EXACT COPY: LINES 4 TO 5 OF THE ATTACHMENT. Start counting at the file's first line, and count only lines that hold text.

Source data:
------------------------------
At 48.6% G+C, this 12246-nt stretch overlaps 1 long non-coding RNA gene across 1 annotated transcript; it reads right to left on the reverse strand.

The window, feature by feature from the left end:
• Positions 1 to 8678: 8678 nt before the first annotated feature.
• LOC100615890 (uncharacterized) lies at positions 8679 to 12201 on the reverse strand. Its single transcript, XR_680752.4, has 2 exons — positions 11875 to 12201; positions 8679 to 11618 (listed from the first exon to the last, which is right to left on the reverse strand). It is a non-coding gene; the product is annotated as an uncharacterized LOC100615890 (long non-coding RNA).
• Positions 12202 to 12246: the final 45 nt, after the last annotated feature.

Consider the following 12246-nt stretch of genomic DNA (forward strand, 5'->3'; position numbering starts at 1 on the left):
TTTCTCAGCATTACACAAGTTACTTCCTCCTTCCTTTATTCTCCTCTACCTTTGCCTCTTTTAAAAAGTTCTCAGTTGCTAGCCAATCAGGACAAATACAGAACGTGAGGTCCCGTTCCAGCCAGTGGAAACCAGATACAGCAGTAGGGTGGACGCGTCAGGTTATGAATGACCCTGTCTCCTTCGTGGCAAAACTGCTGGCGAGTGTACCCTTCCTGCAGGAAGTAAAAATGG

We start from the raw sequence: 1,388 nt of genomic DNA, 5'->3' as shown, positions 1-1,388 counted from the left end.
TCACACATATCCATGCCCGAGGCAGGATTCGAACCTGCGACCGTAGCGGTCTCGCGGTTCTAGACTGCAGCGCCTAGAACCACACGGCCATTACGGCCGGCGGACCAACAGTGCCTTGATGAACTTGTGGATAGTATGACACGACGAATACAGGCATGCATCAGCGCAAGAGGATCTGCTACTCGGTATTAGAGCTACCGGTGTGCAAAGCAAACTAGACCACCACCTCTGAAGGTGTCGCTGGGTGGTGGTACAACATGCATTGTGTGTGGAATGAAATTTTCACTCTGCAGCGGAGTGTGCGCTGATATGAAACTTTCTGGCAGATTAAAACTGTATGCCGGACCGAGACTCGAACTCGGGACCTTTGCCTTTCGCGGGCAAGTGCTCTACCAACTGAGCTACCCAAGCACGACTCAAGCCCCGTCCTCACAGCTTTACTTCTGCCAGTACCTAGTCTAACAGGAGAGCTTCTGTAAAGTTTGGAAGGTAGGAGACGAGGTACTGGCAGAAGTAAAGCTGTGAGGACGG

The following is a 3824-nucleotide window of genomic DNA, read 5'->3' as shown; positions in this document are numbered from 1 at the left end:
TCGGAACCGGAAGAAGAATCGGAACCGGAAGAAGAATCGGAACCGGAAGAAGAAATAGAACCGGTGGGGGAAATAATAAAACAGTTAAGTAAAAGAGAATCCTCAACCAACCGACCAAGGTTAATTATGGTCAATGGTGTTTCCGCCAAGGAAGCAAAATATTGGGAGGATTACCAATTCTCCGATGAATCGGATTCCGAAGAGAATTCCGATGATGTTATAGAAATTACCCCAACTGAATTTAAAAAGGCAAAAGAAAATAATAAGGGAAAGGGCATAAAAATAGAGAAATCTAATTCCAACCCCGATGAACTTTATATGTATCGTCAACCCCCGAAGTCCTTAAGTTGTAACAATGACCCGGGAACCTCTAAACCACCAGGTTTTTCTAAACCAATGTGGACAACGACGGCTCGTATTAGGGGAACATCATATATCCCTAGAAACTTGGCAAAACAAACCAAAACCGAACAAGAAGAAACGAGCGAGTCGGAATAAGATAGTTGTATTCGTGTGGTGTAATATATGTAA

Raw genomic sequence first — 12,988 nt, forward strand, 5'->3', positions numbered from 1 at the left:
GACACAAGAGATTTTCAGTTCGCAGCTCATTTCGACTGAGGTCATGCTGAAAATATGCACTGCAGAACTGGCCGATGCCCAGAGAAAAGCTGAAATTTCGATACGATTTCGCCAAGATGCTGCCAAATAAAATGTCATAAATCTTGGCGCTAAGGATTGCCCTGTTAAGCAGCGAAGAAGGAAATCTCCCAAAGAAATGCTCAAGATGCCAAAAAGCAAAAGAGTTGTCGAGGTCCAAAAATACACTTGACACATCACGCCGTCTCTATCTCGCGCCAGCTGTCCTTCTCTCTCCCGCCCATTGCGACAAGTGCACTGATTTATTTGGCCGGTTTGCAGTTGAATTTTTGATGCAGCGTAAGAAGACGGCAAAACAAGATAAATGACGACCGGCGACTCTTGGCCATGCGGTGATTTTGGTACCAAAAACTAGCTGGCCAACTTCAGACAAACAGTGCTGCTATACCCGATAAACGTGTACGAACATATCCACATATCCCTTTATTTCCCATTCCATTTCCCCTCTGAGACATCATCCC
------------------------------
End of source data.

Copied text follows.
• LOC100615890 (uncharacterized) lies at positions 8679 to 12201 on the reverse strand. Its single transcript, XR_680752.4, has 2 exons — positions 11875 to 12201; positions 8679 to 11618 (listed from the first exon to the last, which is right to left on the reverse strand). It is a non-coding gene; the product is annotated as an uncharacterized LOC100615890 (long non-coding RNA).
• Positions 12202 to 12246: the final 45 nt, after the last annotated feature.